|Tue 10/30: Ha Ha Fresh has the last laugh as people scramble to empty its shelves of whatever they have, notably essentials like Kettle Chips and candy, at Manhattan Mom & Pop prices.|
|Tue 10/30: Some stores in Chelsea transact by candlelight. If you had a cart selling crummy coffee you'd have made a killing|
|Tue 10/30: These were either blown over or someone laid them down so no one got brained by a flying newspaper box|
|Tue 10/30, 9pm: Chelsea below 34th St is like going over a border into a third world country (you can't see the boutiques and eateries)|
|Tue 10/31, 10pm: Right now no water, no power, no Internet, no food, I'm back in Cuba! This photo taken just now in Chelsea biking back from charging my gizmos at a friend's in Hell's Kitchen (where it was like, what hurricane?)|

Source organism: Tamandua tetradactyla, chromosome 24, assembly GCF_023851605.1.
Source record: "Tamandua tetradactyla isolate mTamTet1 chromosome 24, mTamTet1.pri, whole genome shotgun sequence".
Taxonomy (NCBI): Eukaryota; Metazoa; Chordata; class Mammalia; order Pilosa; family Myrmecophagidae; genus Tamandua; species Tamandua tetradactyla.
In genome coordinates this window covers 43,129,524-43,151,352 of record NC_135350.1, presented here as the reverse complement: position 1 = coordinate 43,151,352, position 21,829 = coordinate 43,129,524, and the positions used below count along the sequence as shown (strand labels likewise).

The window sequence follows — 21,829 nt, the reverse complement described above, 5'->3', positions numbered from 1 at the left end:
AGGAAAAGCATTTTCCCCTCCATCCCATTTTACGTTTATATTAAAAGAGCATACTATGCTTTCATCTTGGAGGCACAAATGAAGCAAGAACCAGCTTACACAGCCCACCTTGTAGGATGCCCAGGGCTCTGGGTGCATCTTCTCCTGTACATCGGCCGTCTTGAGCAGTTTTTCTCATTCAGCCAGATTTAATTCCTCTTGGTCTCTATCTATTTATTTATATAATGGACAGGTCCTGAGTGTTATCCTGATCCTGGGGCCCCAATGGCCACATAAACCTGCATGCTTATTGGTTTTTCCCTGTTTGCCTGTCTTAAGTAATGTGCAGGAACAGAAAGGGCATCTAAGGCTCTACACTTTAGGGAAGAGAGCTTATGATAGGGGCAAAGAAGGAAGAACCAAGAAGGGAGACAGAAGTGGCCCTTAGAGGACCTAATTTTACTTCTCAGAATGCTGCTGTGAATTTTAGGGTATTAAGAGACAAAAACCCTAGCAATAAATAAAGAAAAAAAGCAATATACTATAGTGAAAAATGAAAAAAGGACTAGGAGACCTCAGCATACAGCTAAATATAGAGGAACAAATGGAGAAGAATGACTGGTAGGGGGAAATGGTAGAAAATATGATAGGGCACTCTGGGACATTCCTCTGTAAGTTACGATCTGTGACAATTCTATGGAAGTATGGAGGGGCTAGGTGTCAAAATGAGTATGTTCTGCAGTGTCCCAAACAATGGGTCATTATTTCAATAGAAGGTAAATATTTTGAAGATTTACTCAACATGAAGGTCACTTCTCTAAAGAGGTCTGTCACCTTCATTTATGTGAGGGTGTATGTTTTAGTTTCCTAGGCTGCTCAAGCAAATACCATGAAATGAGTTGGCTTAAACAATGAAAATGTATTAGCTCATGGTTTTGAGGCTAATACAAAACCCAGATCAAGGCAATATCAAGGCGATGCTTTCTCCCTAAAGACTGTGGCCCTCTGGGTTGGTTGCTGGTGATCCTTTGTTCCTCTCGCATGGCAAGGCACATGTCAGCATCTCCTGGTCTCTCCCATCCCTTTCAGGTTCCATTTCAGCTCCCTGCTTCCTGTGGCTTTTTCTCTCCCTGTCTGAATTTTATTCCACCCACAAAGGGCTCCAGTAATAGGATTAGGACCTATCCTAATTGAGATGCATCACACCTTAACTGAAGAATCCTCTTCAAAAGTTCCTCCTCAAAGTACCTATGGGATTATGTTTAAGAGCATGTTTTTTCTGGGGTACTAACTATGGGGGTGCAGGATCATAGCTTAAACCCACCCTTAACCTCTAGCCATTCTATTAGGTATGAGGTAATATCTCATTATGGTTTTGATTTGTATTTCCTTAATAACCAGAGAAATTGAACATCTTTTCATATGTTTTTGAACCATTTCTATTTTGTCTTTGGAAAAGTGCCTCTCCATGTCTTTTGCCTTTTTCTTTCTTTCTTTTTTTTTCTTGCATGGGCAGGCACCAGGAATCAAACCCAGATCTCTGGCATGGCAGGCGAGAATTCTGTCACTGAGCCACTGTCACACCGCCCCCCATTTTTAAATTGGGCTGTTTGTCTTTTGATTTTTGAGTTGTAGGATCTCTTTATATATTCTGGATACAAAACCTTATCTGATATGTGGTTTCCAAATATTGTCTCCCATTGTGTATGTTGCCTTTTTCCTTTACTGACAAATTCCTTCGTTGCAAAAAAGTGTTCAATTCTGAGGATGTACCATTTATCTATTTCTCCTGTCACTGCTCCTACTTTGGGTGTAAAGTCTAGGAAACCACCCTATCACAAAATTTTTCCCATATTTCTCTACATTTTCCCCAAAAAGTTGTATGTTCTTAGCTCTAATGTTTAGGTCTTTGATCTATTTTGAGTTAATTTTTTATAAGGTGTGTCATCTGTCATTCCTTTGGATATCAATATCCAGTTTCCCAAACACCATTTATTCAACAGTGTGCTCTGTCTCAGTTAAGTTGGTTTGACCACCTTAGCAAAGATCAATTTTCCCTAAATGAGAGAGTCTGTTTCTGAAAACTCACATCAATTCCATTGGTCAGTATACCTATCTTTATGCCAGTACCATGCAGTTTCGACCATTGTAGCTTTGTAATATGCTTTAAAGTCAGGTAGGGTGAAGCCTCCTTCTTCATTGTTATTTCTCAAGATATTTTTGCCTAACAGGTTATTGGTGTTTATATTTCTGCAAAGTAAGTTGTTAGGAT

|Tue 10/31: 10pm, Chelsea - You really need a decent bike light ...|
|Tue 10/31, 7pm: Thanks to Cat McGuire who loaned me her oven in (appropriately) Hell's Kitchen to finish baking my Sandy-thwarted pumpkin bread. It resembles leather but hey! It's survival food for a couple of days.|
|Tue 10/31: What I don't understand is how some places like Dunkin' Donuts have power and water while the rest of Chelsea looks for a place to take a dump|
|Wed 10/31, 3pm: on 23rd St and 7th Ave, darkened windows, traffic lights and confusion as to who has right of way.|
|Wed 10/31: a Photosynth panorama of the corner opposite where I teach yoga, YoGanesh Yoga|
|Wed 10/31: a few places have coffee, tea, and if you're really hungry, candles.|
|Wed 10/31: Come in, we're open, just mind you don't trip over the laughing Buddha (available in three sizes)|
|Wed 10/31: What's Rachel Ray without a working stove? Just another NYC survivor like you and me...|
|Wed 10/31, 8pm: Sullivan St Bakery's Eric not only knows his bread, he's also a dancer. And he was giving away bread to hungry nabes!|